Man sentenced to 10 years for killing his girlfriend

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A 23-year-old man formerly from Carrick-on-Shannon has been sentenced to 10 years with the last two years suspended for the manslaughter of mother-of-two Sara Staunton at her home at Portagh, Mayo Abbey, Claremorris, Co Mayo on December 13th, 2013.

A 23-year-old man formerly from Carrick-on-Shannon has been sentenced to 10 years with the last two years suspended for the manslaughter of mother-of-two Sara Staunton at her home at Portagh, Mayo Abbey, Claremorris, Co Mayo on December 13th, 2013.

Ray Gralton, with an address at Mount Prospect, Roscommon, pleaded guilty to manslaughter before the trial which was accepted by the DPP.

Last Monday in the Central Criminal Court, Mr Justice Paul Carney said the offence had “inherent gravity” and that taking into account the effect on members of Sara Staunton’s family, and the injuries inflicted as well as the risk of Gralton re-offending, he was imposing a sentence of 10 years back-dated to December 16th, 2013.

Mr Justice Carney said that factors in favour of Gralton were his remorse and good work record. He suspended the final two years on condition Gralton entered into a bond of €1,000 and that he “stay away” from the Staunton family.

The court heard previously that Gralton and Ms Staunton had been together for 12 months before her death and there had been a “strong culture of alcohol abuse and intoxication on both sides”.

The court previously heard that Ms Staunton was pronounced dead on December 14 th, 2013, and the post-mortem by Dr Michael Curtis concluded Ms Staunton “sustained severe blunt force trauma to the head region”, damage to the brain and there were “multiple bruises scattered over her body”, as well as high levels of alcohol.

Counsel for the State, Paddy McCarthy, told the court, the accused admitted “hitting” Ms Staunton and “using his fist” but the strike of the beer cans was the likely cause of death.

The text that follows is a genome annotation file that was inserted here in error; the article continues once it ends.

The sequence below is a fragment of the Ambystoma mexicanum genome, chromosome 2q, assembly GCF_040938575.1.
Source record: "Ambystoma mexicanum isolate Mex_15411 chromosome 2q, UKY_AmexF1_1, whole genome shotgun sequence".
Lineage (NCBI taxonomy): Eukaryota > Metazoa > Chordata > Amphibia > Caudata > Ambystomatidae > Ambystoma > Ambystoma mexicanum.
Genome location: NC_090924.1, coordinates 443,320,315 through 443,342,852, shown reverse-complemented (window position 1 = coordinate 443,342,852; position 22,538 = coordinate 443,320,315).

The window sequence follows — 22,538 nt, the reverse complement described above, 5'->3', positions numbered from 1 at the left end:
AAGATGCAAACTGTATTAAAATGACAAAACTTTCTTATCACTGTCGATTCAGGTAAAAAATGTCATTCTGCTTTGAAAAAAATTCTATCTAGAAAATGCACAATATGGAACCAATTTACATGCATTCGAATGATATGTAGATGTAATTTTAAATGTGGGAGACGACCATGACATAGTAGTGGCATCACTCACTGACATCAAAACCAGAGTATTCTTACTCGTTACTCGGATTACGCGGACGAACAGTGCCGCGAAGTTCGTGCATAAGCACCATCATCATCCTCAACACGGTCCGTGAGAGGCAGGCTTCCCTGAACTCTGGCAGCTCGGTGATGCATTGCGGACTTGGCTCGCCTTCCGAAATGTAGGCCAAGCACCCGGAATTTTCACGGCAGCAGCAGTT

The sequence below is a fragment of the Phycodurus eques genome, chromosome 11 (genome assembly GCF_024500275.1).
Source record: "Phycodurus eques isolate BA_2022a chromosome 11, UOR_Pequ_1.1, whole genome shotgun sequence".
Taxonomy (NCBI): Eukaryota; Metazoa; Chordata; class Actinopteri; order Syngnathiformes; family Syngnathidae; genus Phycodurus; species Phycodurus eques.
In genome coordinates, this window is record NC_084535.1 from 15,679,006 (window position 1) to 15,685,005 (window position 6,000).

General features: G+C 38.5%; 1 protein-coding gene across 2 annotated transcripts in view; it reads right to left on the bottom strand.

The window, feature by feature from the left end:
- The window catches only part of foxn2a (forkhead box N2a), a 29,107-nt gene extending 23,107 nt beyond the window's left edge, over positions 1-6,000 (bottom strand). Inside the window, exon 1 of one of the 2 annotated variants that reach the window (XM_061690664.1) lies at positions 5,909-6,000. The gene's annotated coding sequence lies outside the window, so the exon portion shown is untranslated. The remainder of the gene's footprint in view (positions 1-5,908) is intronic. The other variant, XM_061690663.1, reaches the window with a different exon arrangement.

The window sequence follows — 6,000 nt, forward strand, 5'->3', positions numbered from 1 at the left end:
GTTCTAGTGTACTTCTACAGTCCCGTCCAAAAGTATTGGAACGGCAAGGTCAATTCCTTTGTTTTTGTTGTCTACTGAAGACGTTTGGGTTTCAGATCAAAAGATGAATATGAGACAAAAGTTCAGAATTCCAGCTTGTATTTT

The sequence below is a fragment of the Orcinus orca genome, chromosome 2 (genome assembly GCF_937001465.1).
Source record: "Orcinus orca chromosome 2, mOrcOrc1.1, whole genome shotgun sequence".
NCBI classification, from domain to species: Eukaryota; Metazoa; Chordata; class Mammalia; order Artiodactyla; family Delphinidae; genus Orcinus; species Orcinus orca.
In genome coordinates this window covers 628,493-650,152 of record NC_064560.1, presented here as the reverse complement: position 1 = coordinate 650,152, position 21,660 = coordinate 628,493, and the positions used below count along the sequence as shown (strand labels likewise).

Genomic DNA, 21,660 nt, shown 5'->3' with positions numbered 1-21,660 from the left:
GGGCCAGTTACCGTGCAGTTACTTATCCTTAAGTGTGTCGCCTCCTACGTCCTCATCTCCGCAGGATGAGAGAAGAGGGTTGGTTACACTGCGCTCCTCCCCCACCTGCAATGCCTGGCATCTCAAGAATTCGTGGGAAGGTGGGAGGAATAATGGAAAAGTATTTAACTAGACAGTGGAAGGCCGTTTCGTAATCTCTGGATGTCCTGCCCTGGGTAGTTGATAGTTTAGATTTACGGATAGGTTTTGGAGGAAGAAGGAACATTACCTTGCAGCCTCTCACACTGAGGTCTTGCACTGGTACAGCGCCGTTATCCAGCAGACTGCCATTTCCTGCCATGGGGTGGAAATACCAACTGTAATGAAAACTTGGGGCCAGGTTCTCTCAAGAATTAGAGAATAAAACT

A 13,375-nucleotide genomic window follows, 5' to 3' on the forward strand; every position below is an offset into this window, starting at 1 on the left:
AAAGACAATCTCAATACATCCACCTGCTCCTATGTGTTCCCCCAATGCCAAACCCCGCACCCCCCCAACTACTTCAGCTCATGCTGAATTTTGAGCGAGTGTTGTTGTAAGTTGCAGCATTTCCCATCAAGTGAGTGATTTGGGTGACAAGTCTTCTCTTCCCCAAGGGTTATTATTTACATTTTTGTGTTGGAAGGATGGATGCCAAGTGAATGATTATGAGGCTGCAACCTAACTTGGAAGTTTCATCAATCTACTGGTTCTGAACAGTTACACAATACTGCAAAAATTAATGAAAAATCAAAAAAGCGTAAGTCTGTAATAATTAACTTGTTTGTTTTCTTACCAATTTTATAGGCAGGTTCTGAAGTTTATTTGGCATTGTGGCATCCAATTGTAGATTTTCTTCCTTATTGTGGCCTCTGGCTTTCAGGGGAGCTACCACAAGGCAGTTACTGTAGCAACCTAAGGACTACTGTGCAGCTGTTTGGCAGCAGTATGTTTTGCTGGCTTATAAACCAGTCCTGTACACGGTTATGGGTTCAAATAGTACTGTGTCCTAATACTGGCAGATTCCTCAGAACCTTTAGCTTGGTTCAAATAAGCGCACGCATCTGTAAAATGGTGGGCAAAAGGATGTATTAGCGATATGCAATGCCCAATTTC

The court heard from Mr McCarthy that Gralton and Ms Staunton fought for about two hours with two to three physical fights on that night.

A computer was thrown later in the night by Ms Staunton and she and Gralton had a row. After this, Gralton slapped his girlfriend across the face. She then kicked him in the private region. He hit her in the head and there were a few punches thrown at each other before Ms Staunton fell to the ground. When she got up she was bleeding.

Ms Staunton reportedly kicked her boyfriend before he threw cans of partly wrapped Bavarian beer at her head.

The court also heard from Det Sgt Gary Walsh that Gralton was an “accomplished boxer” with 12 previous convictions, including public order offences.

Brendan Grehan, counsel for the accused, read out a letter by his client, which described Ms Staunton as a “kind, funny and beautiful person”. In the letter, Gralton says he will “never forgive” himself and he “prays to her, often in tears, for forgiveness”.

“We had a few arguments but the time we spent together was the happiest I have been,” read Mr Grehan. “I don’t expect Sara’s family to ever forgive me and this was a tragic event that will haunt me for the rest of my life.”

Two victim-impact reports were read by Mr McCarthy to the court. The first from Ann Staunton, Sara’s mother, said their lives will never be the same and that Sara was her only daughter.

Ann Staunton described how her grandchildren had lost their mum; a talented writer with a beautiful singing voice, and she misses her “every minute of every day”.

“Sara’s son’s birthday is on December 15th, the day after he lost his mum, and he is asking, will he get justice for his mum? And I hope so. There are days when I’m on my own and I expect Sara to walk in the door but then it hits me; that I will never see her again. I will miss and love my beautiful daughter Sara.”

The second victim-impact statement read by Mr McCarthy was by Ms Staunton’s former partner, who said that on December 14th, 2013, his children’s lives changed forever. He said for his son, his “birthday brings back painful memories every year.

“I didn’t always get along with her, but I saw a real willingness to improve her life before she died. She started to save for a car and was looking for work; this was unthinkable a few years ago.”